The Enemy of Art?

“There is no more sombre enemy of good art than the pram in the hall” – Cyril Connolly.

“Ash is sitting on the potty doing a pencil drawing while reciting loudly and accurately from Fortunately the Milk. I have to go away and hide and write for two weeks. I am going to miss this little wood-elf more than I can say.” Neil Gaiman, twitter, this week.

As a writer who had a baby (I’m female-ish, non-binary) I had to figure out how the writing was going to fit around the child. As a relatively poor person I had to take care of the child, the needs of the child. I could not have ever afforded to take a couple of weeks off for writing while someone else took care of my small child. I regret nothing. I would not have done differently if I’d had the money.

What I hate, passionately, is this idea that to be a good creator you have to be cut off from life in this way. I hate it just as much as I hate it when Tory politicians speak with pride about having never changed a nappy. I hate the way we devalue parenthood, and I really hate the way we devalue fatherhood.

I hate the way in which Neil Gaiman has presented this like the only way he can possibly write is by going away for two weeks. It perpetuates the idea that serious work has to happen outside the domestic sphere and that for people (usually men) who are important, going away to do the important things is just what you have to do. This is bullshit.

It isn’t easy being a parent and anything else at the same time. Most of us who have children do that, though. We have jobs, and other responsibilities, and we figure it out as best we can and do what we can, and take pride in the work and the parenting. It isn’t easy finding the focus and energy to work on creative projects when raising a small child. Many of us manage, all the same. Many of us do not experience that managing as some kind of heroic sacrifice.

I have every sympathy with anyone whose economic situation impacts on their scope for parenting – that’s a very different thing. I have every sympathy for parents whose work involves travel, and for the challenges and juggling involved. I’m frankly tired of the affluent men who think that raising their small children is someone else’s job.

About Nimue Brown

Druid, author, dreamer, folk enthusiast, parent, wife to the most amazing artist -Tom Brown. Drinker of coffee, maker of puddings. Exploring life as a Pagan, seeking good and meaningful ways to be, struggling with mental health issues and worried about many things. View all posts by Nimue Brown

3 responses to “The Enemy of Art?

  • Michael

    So true! Good writing for me happens around life. When it’s nudged in to fit the schedule, it keeps a sense of urgency to the writing time that really helps get the writing done. Just going on a vacation to write, it does sound idyllic because hey, no more responsibilities, but that’s what it really is – a vacation.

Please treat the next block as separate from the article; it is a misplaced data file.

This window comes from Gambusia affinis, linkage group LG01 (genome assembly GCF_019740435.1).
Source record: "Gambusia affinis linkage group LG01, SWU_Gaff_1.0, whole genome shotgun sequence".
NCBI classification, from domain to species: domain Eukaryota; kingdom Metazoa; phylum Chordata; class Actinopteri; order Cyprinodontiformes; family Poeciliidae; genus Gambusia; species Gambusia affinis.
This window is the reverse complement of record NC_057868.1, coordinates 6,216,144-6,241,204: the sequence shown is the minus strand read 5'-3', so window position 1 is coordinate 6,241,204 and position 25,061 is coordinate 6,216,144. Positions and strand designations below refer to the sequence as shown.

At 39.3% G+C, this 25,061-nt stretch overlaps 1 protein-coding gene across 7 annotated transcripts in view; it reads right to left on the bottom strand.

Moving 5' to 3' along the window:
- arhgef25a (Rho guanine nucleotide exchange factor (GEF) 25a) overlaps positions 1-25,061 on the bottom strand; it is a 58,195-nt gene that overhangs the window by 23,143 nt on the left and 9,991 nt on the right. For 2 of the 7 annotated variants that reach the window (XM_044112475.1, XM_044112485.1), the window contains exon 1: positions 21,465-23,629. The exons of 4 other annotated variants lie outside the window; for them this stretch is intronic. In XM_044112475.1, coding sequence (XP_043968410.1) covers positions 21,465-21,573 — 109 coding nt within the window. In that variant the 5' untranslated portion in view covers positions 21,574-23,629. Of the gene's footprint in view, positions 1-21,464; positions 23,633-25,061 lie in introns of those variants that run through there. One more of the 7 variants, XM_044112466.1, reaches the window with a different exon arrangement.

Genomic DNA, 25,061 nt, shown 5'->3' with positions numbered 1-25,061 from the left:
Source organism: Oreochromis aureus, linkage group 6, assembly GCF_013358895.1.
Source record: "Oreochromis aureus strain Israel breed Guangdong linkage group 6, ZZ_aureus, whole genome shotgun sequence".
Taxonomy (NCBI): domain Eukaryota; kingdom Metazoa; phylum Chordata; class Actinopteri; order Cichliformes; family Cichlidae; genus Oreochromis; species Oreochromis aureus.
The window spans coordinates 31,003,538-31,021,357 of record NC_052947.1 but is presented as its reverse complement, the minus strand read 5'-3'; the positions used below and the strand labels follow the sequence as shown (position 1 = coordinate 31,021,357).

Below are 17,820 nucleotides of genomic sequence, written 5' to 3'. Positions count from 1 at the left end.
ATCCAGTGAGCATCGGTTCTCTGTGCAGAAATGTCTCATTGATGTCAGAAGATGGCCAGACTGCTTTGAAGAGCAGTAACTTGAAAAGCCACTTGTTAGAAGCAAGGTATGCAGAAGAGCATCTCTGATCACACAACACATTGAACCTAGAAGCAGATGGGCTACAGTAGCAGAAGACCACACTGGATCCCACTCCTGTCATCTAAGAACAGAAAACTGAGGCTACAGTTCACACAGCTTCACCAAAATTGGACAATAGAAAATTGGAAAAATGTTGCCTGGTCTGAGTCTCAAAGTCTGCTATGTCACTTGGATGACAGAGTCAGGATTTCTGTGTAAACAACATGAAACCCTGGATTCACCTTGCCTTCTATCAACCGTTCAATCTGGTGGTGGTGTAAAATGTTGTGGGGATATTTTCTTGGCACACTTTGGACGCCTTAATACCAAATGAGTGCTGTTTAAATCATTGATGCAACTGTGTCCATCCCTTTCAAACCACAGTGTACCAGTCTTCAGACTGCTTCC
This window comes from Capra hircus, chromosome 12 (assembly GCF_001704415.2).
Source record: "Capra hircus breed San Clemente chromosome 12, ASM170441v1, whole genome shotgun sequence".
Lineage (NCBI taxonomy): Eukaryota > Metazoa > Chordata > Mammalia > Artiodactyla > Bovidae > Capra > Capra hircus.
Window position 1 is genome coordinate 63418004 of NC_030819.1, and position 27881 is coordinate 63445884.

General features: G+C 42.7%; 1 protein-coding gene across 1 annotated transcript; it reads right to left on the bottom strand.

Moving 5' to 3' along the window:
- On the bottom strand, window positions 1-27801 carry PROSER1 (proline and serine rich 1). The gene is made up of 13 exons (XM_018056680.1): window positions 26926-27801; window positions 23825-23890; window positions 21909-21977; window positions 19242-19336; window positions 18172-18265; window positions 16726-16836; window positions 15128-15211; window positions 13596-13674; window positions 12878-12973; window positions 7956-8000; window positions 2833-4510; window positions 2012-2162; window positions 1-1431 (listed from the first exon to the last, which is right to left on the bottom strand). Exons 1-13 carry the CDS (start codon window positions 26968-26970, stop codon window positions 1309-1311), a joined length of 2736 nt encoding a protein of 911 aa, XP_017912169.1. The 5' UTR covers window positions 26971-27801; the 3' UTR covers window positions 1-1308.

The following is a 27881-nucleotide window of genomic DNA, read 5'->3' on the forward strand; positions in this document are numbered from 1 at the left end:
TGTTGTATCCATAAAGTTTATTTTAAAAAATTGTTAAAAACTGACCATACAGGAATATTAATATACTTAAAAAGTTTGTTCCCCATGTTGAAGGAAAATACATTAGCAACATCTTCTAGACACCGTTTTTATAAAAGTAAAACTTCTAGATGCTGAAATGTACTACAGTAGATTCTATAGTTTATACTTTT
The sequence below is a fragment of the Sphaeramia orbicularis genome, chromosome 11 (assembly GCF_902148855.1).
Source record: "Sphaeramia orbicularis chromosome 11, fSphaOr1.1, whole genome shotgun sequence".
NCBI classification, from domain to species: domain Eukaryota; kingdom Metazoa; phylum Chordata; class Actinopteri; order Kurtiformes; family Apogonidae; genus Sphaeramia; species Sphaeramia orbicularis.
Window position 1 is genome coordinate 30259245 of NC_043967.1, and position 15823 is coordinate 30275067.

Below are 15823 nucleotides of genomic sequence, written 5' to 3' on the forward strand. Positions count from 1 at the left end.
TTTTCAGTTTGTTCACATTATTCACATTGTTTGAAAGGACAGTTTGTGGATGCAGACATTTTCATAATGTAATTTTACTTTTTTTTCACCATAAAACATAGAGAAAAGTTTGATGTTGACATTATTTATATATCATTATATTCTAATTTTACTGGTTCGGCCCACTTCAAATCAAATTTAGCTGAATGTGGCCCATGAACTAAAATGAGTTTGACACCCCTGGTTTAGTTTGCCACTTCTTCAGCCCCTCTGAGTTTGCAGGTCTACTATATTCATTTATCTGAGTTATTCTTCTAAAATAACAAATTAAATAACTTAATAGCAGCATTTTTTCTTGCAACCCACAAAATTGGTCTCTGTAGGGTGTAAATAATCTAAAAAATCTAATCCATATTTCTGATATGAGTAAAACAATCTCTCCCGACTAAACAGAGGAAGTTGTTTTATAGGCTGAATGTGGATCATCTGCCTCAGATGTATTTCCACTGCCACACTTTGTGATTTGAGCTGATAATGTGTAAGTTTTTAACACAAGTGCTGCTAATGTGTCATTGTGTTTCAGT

• Bogatyr

    Ummm, I wonder whether you are being fair here.

    Firstly, to the best of my knowledge, Gaiman didn’t start life particularly wealthy. To the extent that he has money, he’s earned it through his writing. His ideas, and his skill in expressing them, have persuaded lots of people to give him money. This is admirable, isn’t it? Isn’t that something you would like yourself, as an author?

    Second; at least consider that as a successful author, he has contracts and deadlines. He’s not writing as a hobby or a sideline; he has publishers who need manuscripts delivered by fixed dates. This is how he feeds his family. Writing is not his hobby. If he needs two undisturbed weeks, it could be because of a looming deadline. Having to balance business and family life is quite common. It’s not a vacation.

    Third: quite surprised at your attitude to his wife, who you don’t even bother to mention. Perhaps you think she’s a housewife? In fact, Amanda Palmer is a successful artist in her own right. Consider it possible, at least, that Gaiman picks up domestic duties while Palmer is on tour…

    Just some thoughts

    • Nimue Brown

      I know perfectly well who Amanda Palmer is, I didn’t mention her because this is a post about attitudes to fatherhood. If there is any author who might be in a position to negotiate his worklife so that he can do whatever parenting he wants, it would be Neil Gaiman. As one of the most successful authors out there, if he really wanted to not be away from his child for two weeks, I think he’d have options many people do not have.

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